Balanced growth

Departments - Meet the Grower

Greg Blankenship benefits from a three-in-one business model at Gregory’s Greenhouse Productions.

March 17, 2022

Over a decade ago, Blankenship started selling plants out of the back of a pickup truck at local farmers markets. Now, he has two box trucks equipped with adjustable shelves.
All photos courtesy of Greg Blankenship

Greg Blankenship’s plant career started with growing and grafting dogwood trees as a teenager. Since then, his services have shifted several times to create a diversified horticulture business that is “beautifying Knoxville one planter at a time,” according to his tagline.

Gregory’s Greenhouse Productions, the business Blankenship founded in 1994, blends three different business models into one. The largest division is wholesale, which makes up about half of his business. Blankenship grows annuals, perennials, herbs, and vegetables to supply local nurseries and garden centers, in addition to contract growing for a couple of small landscapers.

To complement this business, while tapping into his experience in both landscaping and interior plant installation, Blankenship also offers commercial plant installations. Serving businesses, apartment complexes, and the entire city of Knoxville, Gregory’s Greenhouse team changes out hundreds of colorful containers twice a year. Besides several tropical plants that have to be ordered in, Blankenship grows most of the varieties he installs across the city.

The third component of Blankenship’s business comes from mobile retail sales, which account for about 10-15% of his revenue. Over a decade ago, he started selling plants out of the back of a pickup truck at local farmers markets. Now, he has two box trucks equipped with adjustable shelves and side panels that open up, serving as plant shops on wheels. In addition to farmers markets, Blankenship also partners with local coffee shops, apartment complexes, and other businesses to offer pop-up sales events.

Blankenship says this triple-business model gives him several options for selling the wide variety of plant material he grows, allowing him to tap into several different customer bases. “What you can’t wholesale, you retail. What you can’t retail, you wholesale. What you can’t do either way, you install,” he says. “You’ve got to have a lot of avenues. And if none of those work, there’s always the compost pile.”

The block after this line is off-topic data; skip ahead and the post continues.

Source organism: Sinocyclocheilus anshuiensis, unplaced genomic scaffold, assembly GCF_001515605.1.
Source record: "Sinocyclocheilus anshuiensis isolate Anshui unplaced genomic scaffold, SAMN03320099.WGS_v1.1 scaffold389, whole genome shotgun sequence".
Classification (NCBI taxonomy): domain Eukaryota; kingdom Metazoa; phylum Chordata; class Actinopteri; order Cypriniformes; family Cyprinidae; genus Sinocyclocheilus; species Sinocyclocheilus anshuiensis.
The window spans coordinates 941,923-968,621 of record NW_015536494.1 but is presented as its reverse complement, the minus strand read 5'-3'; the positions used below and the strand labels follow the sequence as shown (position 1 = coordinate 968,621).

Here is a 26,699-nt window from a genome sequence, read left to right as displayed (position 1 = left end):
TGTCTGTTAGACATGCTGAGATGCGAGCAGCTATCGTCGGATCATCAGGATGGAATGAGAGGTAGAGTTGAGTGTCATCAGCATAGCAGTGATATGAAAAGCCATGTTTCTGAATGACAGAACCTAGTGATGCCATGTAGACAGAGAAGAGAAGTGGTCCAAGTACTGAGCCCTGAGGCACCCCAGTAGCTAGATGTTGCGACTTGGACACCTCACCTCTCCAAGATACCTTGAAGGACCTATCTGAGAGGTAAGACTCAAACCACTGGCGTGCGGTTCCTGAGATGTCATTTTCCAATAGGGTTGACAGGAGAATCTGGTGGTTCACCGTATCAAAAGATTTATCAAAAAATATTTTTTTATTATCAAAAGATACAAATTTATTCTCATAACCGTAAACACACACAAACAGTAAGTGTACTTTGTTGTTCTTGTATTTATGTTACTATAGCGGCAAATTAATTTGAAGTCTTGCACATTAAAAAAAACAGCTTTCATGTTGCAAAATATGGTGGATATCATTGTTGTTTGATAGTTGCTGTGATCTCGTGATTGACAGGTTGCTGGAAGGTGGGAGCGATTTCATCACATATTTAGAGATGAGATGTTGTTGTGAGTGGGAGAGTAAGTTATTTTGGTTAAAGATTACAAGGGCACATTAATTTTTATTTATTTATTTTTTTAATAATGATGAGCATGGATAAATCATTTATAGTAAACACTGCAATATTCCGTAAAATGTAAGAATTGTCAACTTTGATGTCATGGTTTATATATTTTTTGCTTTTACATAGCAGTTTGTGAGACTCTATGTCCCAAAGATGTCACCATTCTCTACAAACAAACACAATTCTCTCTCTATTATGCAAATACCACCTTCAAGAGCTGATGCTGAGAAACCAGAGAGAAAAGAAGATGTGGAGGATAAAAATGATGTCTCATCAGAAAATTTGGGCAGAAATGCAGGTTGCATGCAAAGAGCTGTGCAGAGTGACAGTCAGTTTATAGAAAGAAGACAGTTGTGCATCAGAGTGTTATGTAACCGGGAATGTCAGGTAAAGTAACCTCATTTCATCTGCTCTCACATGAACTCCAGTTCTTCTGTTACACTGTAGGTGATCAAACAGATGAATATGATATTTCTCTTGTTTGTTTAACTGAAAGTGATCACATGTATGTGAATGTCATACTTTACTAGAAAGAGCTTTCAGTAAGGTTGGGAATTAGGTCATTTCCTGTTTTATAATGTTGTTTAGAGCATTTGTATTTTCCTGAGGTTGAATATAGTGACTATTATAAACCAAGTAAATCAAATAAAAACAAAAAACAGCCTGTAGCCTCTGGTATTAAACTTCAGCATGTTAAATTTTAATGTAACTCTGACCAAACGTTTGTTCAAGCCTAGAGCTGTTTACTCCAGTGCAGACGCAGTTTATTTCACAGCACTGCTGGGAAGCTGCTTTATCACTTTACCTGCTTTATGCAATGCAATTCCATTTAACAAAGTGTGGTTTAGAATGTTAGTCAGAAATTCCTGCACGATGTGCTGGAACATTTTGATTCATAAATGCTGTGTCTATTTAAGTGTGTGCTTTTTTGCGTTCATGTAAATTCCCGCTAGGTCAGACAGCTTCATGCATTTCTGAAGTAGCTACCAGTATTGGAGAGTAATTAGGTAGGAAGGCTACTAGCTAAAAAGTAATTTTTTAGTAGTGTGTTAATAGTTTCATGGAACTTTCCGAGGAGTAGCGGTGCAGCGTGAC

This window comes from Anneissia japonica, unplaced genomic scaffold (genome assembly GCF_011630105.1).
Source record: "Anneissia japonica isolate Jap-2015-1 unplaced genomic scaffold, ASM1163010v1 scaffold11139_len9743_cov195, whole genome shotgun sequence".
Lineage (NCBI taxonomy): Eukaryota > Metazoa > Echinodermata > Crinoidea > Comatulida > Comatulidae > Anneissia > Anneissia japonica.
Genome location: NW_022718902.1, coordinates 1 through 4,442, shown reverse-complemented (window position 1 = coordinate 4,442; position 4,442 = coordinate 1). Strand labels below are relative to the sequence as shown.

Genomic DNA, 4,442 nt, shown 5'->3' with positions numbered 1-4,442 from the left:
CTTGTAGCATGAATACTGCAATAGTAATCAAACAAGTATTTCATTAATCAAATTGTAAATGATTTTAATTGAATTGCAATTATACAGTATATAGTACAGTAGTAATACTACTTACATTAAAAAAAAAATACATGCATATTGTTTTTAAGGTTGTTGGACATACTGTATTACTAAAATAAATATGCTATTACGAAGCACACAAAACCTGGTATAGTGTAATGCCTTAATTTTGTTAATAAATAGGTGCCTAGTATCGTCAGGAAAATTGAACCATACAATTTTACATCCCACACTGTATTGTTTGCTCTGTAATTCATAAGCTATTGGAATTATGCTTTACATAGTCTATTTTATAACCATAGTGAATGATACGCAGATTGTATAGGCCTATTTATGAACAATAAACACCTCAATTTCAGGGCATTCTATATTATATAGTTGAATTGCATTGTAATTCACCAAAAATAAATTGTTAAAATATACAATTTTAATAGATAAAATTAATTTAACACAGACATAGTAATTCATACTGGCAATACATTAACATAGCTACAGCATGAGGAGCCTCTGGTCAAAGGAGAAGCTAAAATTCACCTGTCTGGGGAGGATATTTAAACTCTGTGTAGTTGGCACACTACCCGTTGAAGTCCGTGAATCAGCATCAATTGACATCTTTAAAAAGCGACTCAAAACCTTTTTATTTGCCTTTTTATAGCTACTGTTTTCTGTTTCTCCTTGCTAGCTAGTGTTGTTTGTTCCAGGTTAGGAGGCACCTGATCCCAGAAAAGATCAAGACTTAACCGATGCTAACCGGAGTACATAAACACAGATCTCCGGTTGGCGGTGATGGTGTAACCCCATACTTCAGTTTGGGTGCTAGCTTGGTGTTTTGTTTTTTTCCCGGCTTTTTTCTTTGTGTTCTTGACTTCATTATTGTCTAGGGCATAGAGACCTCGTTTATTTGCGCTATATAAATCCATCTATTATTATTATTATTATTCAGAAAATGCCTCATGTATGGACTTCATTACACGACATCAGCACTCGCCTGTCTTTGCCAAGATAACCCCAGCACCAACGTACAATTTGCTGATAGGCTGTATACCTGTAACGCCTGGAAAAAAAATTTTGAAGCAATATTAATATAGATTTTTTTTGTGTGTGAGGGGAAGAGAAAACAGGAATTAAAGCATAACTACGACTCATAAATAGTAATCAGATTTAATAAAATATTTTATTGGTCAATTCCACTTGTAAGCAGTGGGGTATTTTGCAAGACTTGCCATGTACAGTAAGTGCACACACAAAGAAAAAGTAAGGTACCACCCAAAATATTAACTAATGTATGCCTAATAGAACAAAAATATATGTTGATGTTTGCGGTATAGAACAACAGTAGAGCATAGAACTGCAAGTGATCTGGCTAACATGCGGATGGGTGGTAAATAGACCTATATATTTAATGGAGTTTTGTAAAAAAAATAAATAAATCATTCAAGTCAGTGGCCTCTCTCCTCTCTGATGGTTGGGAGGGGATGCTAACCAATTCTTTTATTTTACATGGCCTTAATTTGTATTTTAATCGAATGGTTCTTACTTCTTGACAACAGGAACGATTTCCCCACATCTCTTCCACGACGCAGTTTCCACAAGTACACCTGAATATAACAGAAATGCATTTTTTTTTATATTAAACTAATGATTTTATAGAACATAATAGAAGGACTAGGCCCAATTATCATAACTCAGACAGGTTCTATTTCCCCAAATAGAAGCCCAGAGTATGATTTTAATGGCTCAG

Blankenship grows in nine 14x50 hoop houses filled with vented doors and roll-down sides.

Temperature control

Growing such a broad diversity of plants requires a range of microclimates and conditions across Blankenship’s nine greenhouses, which comprise 7,000 square feet of covered production space.

Most of his structures are 14x50 hoop houses filled with vented doors and roll-down sides. Three of them have heaters, fans, and ventilation systems—one of which received a major upgrade last year.

“I used to use heating pads, but I upgraded one entire greenhouse to the BioTherm system, and it has changed how I grow cuttings and plugs,” he says. “It definitely makes that greenhouse more efficient.”

The closed-loop boiler system pumps hot water through tubes that run underneath benches to maintain a steady “bottom heat” beneath trays of unrooted cuttings. Since installing the system, Blankenship says, “My cuttings are more even, and I can produce them a lot quicker. My cutting loss this year has been very little.”

After rooting cuttings in the BioTherm greenhouse, Blankenship worked in an extra rotation of herbs—which wasn’t possible in previous springs without the bottom heat. “Now, once the cuttings are gone, I can run a whole crop of basil,” he says, “and basically pay for more heating systems if I can sell it.”

Blankenships' faithful furry friend, Beamer, serves as the official mascot of Gregory's Greenhouse Productiouns.

All hands on deck

With a “low tech, high output” approach to growing, Blankenship relies on manual labor (rather than automation) to control his diverse growing environment. His team includes an office manager who handles contracts and invoices, two plant installers, and two seasonal greenhouse workers.

Although Blankenship hands most of the administrative work to his office manager, he’s still very hands-on with greenhouse growing as he trains a relatively “green” team of new employees.

Every day begins with a walk through of the facility to “see what needs to be watered or fertilized, what needs to be planted, what greenhouses need to have the doors and plastic opened up, and checking for insects,” he says. “There’s a lot of manual labor in this business.”

While he can spot potential plant issues from a distance, his employees are still learning how to read the signs. “I try to teach the girls how to do a walkthrough,” he says. “I want them to know, ‘Oh, that side’s dry, that side needs to be watered, that greenhouse needs to be opened up.’”

One of Blankenship’s goals this season is to build up his team’s capabilities, allowing himself more time off to achieve a healthy work-life balance by pursuing other hobbies like yoga, ballroom dancing, and an active social life.

“The social part is hard for horticulturalists sometimes because we live in the plant world, but we don’t take time for ourselves,” says Blankenship, who’s 57 but says he acts 40. “I can basically retire at this point, but I enjoy what I do. It’s not about making the money; it’s about enjoying growing and making people smile, and that energy that you get from making these beautiful creations.”

The author is a freelance writer and frequent contributor to Greenhouse Management magazine.